I grew up in the so-called “Pacific Northwest,” and I’ve heard a lot of forgettable myths about future anti-authoritarian ecotopic societies. But for some reason, Cascadia and its mythos sticks around.
I’ve witnessed the Cascadian Separatist Movement grow from hushed tavern conversations in Seattle, to drunken proclamations on sailboats in Bellingham Bay, to protestors waving Cascadian flags during massive labor marches in Portland, Oregon. Numerous workers’ cooperatives have sprouted up inspired by the Cascadian Dream of removing bosses and the state, the dream of creating a meaningful relationship with one’s workplace and bioregion. Perhaps the incredible growth of this movement has something to do with the Cascadian flag.
Unlike so many radical visions these days, Cascadia is not merely a project of negation. Cascadians allow themselves to indulge in the symbolic things that have been ascribed to modern imperialism: flags, anthems, mottos, and maps. Some criticize this. But I’ve come to wonder: As activists, are we merely fighting the flags and symbols of capitalist imperialism? Or are we actually attempting to confront the mechanisms of oppression beneath the flags? Humans have united around symbols since long before the first capitalist bought the abstracted labor of a worker, and symbols will remain long after the last growth-oriented workplace is dismantled. Perhaps the Cascadians are on to something: they have stolen the symbolic language that gives power and legitimacy to empires, and applied it to a network of workers’ coops engaged in environmental stewardship. But Cascadia isn’t just about putting good ideas in fun packaging.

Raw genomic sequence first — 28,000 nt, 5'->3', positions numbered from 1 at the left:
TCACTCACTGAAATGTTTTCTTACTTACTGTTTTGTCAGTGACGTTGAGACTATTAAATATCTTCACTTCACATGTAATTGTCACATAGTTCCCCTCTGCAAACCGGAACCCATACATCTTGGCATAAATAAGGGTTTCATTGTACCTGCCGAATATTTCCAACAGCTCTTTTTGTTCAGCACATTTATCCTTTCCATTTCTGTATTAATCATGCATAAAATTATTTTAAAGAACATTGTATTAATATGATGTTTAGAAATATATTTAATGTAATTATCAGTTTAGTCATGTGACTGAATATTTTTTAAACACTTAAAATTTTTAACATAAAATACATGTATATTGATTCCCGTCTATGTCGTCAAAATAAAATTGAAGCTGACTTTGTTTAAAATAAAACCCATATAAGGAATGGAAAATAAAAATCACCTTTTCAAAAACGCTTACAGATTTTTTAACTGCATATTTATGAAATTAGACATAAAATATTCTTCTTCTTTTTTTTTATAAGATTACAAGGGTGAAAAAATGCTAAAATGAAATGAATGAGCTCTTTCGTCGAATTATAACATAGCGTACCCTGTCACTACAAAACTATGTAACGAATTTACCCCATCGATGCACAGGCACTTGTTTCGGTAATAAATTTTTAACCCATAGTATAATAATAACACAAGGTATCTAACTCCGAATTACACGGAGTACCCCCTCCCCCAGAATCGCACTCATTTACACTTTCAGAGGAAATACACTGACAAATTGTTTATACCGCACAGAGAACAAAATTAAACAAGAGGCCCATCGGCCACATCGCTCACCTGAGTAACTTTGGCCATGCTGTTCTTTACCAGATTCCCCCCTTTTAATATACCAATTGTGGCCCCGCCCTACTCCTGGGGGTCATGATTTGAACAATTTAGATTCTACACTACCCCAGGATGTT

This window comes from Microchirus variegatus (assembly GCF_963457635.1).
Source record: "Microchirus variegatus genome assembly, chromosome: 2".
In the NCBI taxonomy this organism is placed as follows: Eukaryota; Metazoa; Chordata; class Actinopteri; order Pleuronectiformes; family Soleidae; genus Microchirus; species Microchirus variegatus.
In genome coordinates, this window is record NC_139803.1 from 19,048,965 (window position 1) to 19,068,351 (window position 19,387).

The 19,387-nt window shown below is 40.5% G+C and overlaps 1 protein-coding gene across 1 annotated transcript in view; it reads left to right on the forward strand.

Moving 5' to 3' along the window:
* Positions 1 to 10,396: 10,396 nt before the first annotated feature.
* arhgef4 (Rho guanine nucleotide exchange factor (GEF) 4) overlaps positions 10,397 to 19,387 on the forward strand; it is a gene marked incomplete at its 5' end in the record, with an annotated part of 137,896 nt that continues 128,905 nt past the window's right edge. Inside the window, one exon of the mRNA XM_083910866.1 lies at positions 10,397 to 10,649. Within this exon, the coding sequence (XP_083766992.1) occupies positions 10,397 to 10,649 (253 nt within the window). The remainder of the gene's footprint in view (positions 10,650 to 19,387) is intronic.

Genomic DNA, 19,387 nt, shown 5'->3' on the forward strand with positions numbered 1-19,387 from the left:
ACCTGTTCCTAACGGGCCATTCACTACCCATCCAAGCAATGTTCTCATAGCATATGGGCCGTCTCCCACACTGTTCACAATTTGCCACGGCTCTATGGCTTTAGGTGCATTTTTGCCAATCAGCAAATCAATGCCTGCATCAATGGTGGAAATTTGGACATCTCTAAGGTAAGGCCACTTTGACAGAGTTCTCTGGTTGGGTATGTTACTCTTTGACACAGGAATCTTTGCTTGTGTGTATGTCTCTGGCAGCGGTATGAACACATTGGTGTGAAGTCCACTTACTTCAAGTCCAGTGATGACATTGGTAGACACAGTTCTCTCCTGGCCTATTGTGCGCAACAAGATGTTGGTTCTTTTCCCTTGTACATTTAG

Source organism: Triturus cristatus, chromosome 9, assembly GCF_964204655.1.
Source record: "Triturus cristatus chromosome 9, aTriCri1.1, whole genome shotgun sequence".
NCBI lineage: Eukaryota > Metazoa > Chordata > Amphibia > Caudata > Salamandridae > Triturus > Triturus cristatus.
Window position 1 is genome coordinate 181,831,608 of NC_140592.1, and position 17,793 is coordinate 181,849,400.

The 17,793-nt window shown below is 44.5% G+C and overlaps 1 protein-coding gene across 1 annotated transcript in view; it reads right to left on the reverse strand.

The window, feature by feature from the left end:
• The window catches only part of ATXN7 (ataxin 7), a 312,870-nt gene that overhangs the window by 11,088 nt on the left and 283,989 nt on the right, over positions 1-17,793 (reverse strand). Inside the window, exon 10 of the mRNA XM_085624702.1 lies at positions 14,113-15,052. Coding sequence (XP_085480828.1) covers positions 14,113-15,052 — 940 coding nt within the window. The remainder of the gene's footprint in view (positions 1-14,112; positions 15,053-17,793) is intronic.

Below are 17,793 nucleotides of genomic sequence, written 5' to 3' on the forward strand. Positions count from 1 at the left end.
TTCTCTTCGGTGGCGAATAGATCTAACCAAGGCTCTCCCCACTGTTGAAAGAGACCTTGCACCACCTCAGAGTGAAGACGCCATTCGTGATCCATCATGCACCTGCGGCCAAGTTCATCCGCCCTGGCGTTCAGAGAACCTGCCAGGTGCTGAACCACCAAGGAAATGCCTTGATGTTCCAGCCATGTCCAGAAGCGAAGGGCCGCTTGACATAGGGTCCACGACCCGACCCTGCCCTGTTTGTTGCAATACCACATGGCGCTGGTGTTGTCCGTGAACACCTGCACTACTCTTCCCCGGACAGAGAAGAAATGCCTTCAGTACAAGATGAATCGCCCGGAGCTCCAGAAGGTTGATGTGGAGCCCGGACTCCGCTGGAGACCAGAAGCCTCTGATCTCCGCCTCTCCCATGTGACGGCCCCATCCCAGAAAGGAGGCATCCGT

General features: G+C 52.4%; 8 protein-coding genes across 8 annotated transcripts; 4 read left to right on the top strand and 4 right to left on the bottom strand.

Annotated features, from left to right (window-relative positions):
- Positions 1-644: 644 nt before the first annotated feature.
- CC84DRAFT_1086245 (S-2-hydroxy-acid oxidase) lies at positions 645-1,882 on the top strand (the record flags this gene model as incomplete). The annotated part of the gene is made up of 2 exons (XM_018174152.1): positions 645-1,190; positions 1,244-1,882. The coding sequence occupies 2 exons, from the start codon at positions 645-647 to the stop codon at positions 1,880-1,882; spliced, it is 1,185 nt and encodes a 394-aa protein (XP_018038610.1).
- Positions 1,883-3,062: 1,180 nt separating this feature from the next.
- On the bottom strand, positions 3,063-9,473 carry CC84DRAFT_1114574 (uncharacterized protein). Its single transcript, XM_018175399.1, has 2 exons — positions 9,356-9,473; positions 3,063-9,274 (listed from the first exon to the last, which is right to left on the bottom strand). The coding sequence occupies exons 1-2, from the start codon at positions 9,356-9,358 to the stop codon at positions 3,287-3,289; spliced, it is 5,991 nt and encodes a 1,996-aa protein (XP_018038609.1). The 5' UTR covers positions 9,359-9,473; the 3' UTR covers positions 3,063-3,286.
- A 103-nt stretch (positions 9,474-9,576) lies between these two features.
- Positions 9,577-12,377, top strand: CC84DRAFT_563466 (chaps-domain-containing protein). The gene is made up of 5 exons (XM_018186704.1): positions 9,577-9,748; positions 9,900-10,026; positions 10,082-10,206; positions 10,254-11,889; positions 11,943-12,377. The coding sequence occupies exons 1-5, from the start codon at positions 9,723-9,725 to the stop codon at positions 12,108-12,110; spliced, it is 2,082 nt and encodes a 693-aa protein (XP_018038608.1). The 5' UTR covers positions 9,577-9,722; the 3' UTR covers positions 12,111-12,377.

There is something magic about the dream of Cascadia, something sentimental–it evokes a sort of longing for an ideal future of the past (the blueprint for Cascadia was, after all, largely inspired by the bestselling 1975 science-fiction novel Ecotopia). And I’ll admit that sometimes, while walking under a water-laden sky, I find my imagination spilling onto the canvas of grey clouds, my mind suddenly alight with visions of a free Cascadia, and a global network of Bioregional Cooperative Commonwealths.
I stole the text of this article from a zine that’s been circulating for about 20 years called “FREE CASCADIA! WE ARE CASCADIAN.” I’ve revised parts to better reflect the scope of conversations I’ve had in with people who dare to dream and call themselves Cascadians. As we develop our theories and perfect our practices, I hope folks will continue to revise this manuscript.
-Hayley of the Slingshot Collective
Cascadia is a region that extends west from the Rockies, following the flow of water all the way to the Pacific Ocean. Why not call it “the Pacific Northwest”? Because that is a geopolitical description based on an Atlantic-centered map. The “Pacific Northwest” is a nameless object at the distant corner of Atlantic empires, an object of second thought to the power centers in Washington DC & Ottawa. We have a name: We are Cascadians! And we have a home: It is called Cascadia! By giving ourselves and our home a name, we begin the process of empowering ourselves and restoring the land as a place of home and sacredness, and not a place for “resource extraction” for empire or greed. In Chinook Jargon, the name of our bioregion is Chinook Illahee. We honor and use both names of our home.